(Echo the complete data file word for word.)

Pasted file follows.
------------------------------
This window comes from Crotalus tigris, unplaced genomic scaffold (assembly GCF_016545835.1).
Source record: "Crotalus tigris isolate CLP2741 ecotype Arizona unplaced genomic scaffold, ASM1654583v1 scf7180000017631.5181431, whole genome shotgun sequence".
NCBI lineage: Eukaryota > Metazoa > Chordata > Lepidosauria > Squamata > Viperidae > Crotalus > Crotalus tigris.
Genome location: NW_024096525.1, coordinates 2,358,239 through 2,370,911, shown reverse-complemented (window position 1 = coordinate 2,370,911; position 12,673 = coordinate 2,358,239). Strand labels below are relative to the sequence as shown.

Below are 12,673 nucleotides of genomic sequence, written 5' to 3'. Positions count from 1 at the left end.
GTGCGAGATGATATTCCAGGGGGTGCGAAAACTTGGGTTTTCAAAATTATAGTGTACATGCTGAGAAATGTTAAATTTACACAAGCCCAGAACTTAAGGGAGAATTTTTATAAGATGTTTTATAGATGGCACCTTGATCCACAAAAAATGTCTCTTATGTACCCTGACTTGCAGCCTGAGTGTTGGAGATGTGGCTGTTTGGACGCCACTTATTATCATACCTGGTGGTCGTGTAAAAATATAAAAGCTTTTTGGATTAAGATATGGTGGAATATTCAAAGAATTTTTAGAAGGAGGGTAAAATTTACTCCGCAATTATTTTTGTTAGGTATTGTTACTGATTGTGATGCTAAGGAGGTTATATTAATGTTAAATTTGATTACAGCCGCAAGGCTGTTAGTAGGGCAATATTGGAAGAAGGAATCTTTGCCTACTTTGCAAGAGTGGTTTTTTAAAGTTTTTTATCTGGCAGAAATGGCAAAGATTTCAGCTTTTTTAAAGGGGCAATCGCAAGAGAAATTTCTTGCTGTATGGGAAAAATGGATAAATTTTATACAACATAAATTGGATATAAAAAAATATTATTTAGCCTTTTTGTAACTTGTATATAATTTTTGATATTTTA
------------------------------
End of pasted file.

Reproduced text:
This window comes from Crotalus tigris, unplaced genomic scaffold (assembly GCF_016545835.1).
Source record: "Crotalus tigris isolate CLP2741 ecotype Arizona unplaced genomic scaffold, ASM1654583v1 scf7180000017631.5181431, whole genome shotgun sequence".
NCBI lineage: Eukaryota > Metazoa > Chordata > Lepidosauria > Squamata > Viperidae > Crotalus > Crotalus tigris.
Genome location: NW_024096525.1, coordinates 2,358,239 through 2,370,911, shown reverse-complemented (window position 1 = coordinate 2,370,911; position 12,673 = coordinate 2,358,239). Strand labels below are relative to the sequence as shown.

Below are 12,673 nucleotides of genomic sequence, written 5' to 3'. Positions count from 1 at the left end.
GTGCGAGATGATATTCCAGGGGGTGCGAAAACTTGGGTTTTCAAAATTATAGTGTACATGCTGAGAAATGTTAAATTTACACAAGCCCAGAACTTAAGGGAGAATTTTTATAAGATGTTTTATAGATGGCACCTTGATCCACAAAAAATGTCTCTTATGTACCCTGACTTGCAGCCTGAGTGTTGGAGATGTGGCTGTTTGGACGCCACTTATTATCATACCTGGTGGTCGTGTAAAAATATAAAAGCTTTTTGGATTAAGATATGGTGGAATATTCAAAGAATTTTTAGAAGGAGGGTAAAATTTACTCCGCAATTATTTTTGTTAGGTATTGTTACTGATTGTGATGCTAAGGAGGTTATATTAATGTTAAATTTGATTACAGCCGCAAGGCTGTTAGTAGGGCAATATTGGAAGAAGGAATCTTTGCCTACTTTGCAAGAGTGGTTTTTTAAAGTTTTTTATCTGGCAGAAATGGCAAAGATTTCAGCTTTTTTAAAGGGGCAATCGCAAGAGAAATTTCTTGCTGTATGGGAAAAATGGATAAATTTTATACAACATAAATTGGATATAAAAAAATATTATTTAGCCTTTTTGTAACTTGTATATAATTTTTGATATTTTA